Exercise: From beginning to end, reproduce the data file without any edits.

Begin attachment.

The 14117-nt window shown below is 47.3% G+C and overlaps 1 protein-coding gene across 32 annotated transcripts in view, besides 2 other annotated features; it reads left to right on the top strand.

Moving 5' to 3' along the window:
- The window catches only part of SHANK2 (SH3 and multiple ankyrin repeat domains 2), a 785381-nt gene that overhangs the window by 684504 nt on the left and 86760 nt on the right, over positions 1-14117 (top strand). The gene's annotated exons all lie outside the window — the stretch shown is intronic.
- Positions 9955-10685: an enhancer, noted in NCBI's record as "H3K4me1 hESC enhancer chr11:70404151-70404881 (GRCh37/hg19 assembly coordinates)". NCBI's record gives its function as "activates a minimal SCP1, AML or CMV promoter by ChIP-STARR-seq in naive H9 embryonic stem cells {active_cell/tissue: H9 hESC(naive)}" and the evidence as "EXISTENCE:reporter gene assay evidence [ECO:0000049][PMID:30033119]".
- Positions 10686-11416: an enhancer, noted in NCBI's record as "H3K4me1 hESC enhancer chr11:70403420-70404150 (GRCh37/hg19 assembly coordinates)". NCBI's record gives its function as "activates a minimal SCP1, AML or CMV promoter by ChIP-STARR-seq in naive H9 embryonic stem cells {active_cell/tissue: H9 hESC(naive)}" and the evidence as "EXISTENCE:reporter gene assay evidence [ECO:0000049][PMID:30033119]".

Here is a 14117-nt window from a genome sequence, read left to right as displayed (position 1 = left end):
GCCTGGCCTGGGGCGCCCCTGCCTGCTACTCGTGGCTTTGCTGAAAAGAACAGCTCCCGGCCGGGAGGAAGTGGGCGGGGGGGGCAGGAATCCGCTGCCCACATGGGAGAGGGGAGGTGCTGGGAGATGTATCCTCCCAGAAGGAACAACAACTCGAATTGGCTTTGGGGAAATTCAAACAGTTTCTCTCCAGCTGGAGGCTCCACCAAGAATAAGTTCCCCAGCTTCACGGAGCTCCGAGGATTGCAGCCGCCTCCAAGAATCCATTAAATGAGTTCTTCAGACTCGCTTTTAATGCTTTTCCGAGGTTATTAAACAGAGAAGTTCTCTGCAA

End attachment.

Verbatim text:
The 14117-nt window shown below is 47.3% G+C and overlaps 1 protein-coding gene across 32 annotated transcripts in view, besides 2 other annotated features; it reads left to right on the top strand.

Moving 5' to 3' along the window:
- The window catches only part of SHANK2 (SH3 and multiple ankyrin repeat domains 2), a 785381-nt gene that overhangs the window by 684504 nt on the left and 86760 nt on the right, over positions 1-14117 (top strand). The gene's annotated exons all lie outside the window — the stretch shown is intronic.
- Positions 9955-10685: an enhancer, noted in NCBI's record as "H3K4me1 hESC enhancer chr11:70404151-70404881 (GRCh37/hg19 assembly coordinates)". NCBI's record gives its function as "activates a minimal SCP1, AML or CMV promoter by ChIP-STARR-seq in naive H9 embryonic stem cells {active_cell/tissue: H9 hESC(naive)}" and the evidence as "EXISTENCE:reporter gene assay evidence [ECO:0000049][PMID:30033119]".
- Positions 10686-11416: an enhancer, noted in NCBI's record as "H3K4me1 hESC enhancer chr11:70403420-70404150 (GRCh37/hg19 assembly coordinates)". NCBI's record gives its function as "activates a minimal SCP1, AML or CMV promoter by ChIP-STARR-seq in naive H9 embryonic stem cells {active_cell/tissue: H9 hESC(naive)}" and the evidence as "EXISTENCE:reporter gene assay evidence [ECO:0000049][PMID:30033119]".

Here is a 14117-nt window from a genome sequence, read left to right as displayed (position 1 = left end):
GCCTGGCCTGGGGCGCCCCTGCCTGCTACTCGTGGCTTTGCTGAAAAGAACAGCTCCCGGCCGGGAGGAAGTGGGCGGGGGGGGCAGGAATCCGCTGCCCACATGGGAGAGGGGAGGTGCTGGGAGATGTATCCTCCCAGAAGGAACAACAACTCGAATTGGCTTTGGGGAAATTCAAACAGTTTCTCTCCAGCTGGAGGCTCCACCAAGAATAAGTTCCCCAGCTTCACGGAGCTCCGAGGATTGCAGCCGCCTCCAAGAATCCATTAAATGAGTTCTTCAGACTCGCTTTTAATGCTTTTCCGAGGTTATTAAACAGAGAAGTTCTCTGCAA